Review: Menoma- Moms

I’d never heard of this band until today because at time I’m as out of the loop of new music as my dead nan. Turns out though, Moms is their 5th album. They hailed from Portland, Oregon, alternatively known as The City of Hipsters. Once I discovered this I got a bit wary and expected an album dedicated to veganism and street knitting. Luckily, this wasn’t the case, but that feeling of relief was probably the most positive experience I had in regard to this album.

The album starts off with a track called Plumage, which completely fails to grab your attention in any way at all. I thought maybe it was a slow burner and it was, sort of. It slowly ramped (well more like crawled drunkenly) itself up to a section which sounded like The Zutons. Now, that isn’t a comparison because there was a bit of sax in it, I mean it sounded exactly like them. I hoped that wouldn’t set the tone for the rest of the album and it didn’t. It was the most exciting part of the album though.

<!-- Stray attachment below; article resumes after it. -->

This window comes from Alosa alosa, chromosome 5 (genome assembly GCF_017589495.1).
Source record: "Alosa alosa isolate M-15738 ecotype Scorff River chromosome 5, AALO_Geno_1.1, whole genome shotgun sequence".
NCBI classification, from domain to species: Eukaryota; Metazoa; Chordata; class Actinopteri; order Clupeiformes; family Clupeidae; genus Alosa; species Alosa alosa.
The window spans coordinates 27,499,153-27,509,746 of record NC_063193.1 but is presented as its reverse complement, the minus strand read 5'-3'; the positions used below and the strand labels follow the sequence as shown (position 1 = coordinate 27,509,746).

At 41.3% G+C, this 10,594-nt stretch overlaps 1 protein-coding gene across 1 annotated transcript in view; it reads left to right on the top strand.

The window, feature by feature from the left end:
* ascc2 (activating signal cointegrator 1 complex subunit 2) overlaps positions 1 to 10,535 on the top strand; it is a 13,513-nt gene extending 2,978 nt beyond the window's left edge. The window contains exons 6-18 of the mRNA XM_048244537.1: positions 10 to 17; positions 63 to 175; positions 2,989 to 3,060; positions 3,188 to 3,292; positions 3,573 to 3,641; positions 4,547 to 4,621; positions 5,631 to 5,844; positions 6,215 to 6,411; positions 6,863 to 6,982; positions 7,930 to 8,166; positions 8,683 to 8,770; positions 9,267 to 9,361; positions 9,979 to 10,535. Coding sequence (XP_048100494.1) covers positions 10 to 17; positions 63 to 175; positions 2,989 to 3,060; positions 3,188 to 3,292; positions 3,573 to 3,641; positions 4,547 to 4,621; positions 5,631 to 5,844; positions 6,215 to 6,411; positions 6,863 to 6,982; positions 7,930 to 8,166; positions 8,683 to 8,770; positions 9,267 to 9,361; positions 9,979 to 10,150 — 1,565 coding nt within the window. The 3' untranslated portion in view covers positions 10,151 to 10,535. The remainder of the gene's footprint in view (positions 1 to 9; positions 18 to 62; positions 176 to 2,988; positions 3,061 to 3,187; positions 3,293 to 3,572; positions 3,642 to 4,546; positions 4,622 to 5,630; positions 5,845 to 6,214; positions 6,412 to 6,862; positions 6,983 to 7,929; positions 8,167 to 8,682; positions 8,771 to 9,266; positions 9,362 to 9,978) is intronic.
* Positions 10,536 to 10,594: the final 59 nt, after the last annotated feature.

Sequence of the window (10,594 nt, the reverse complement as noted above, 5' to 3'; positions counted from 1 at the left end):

What followed afterwards was a flatline of dull music with no flare or use of dynamics. I am genuinely struggle to pick anything out of the bland, grey blob that was Moms and I can’t think of a single lyric, hook or beat. I only listened to it ten minutes ago for God’s sake and my memory isn’t that bad.

This is essentially an album of slightly off-kilter indie by numbers. There are some unconventional instruments in there, but it seems like they’ve used them for the sake of it as they do absolutely nothing interesting with them. It’s as though they’re trying to be experimental but got a bit scared of being too out there, or they just couldn’t do it. It isn’t a rubbish album as such, it’s just unoriginal and bland. I got so bored while listening I started drawing stick figure cartoons.

Essentially, if you want some music to play in the background when you have guests over that sounds vaguely interesting, then buy this album. Just don’t let anyone pay proper attention to it because they’ll realise it’s boring and probably work out you’re boring too.

Words: Joshua Boyd